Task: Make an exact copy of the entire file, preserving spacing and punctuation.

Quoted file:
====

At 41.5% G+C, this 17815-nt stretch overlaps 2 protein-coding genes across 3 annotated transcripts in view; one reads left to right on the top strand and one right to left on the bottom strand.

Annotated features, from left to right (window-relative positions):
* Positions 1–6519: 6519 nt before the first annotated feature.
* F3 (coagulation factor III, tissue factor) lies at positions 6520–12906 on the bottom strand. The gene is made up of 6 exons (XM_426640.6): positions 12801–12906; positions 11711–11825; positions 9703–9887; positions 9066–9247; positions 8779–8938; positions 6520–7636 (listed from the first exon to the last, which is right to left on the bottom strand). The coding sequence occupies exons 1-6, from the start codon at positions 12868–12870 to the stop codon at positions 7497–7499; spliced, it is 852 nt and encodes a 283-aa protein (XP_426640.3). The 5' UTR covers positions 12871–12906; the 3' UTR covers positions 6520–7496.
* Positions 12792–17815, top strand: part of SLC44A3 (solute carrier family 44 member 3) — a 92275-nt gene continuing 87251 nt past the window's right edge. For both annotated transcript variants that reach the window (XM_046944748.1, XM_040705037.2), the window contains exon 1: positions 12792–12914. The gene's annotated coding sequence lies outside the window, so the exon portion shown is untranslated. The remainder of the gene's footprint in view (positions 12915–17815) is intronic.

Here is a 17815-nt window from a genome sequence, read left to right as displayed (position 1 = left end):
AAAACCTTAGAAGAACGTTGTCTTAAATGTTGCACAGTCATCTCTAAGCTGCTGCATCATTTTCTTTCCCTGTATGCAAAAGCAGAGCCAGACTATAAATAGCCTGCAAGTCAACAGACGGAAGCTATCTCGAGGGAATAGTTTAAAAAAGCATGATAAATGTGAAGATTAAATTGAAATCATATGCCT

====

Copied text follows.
At 41.5% G+C, this 17815-nt stretch overlaps 2 protein-coding genes across 3 annotated transcripts in view; one reads left to right on the top strand and one right to left on the bottom strand.

Annotated features, from left to right (window-relative positions):
* Positions 1–6519: 6519 nt before the first annotated feature.
* F3 (coagulation factor III, tissue factor) lies at positions 6520–12906 on the bottom strand. The gene is made up of 6 exons (XM_426640.6): positions 12801–12906; positions 11711–11825; positions 9703–9887; positions 9066–9247; positions 8779–8938; positions 6520–7636 (listed from the first exon to the last, which is right to left on the bottom strand). The coding sequence occupies exons 1-6, from the start codon at positions 12868–12870 to the stop codon at positions 7497–7499; spliced, it is 852 nt and encodes a 283-aa protein (XP_426640.3). The 5' UTR covers positions 12871–12906; the 3' UTR covers positions 6520–7496.
* Positions 12792–17815, top strand: part of SLC44A3 (solute carrier family 44 member 3) — a 92275-nt gene continuing 87251 nt past the window's right edge. For both annotated transcript variants that reach the window (XM_046944748.1, XM_040705037.2), the window contains exon 1: positions 12792–12914. The gene's annotated coding sequence lies outside the window, so the exon portion shown is untranslated. The remainder of the gene's footprint in view (positions 12915–17815) is intronic.

Here is a 17815-nt window from a genome sequence, read left to right as displayed (position 1 = left end):
AAAACCTTAGAAGAACGTTGTCTTAAATGTTGCACAGTCATCTCTAAGCTGCTGCATCATTTTCTTTCCCTGTATGCAAAAGCAGAGCCAGACTATAAATAGCCTGCAAGTCAACAGACGGAAGCTATCTCGAGGGAATAGTTTAAAAAAGCATGATAAATGTGAAGATTAAATTGAAATCATATGCCT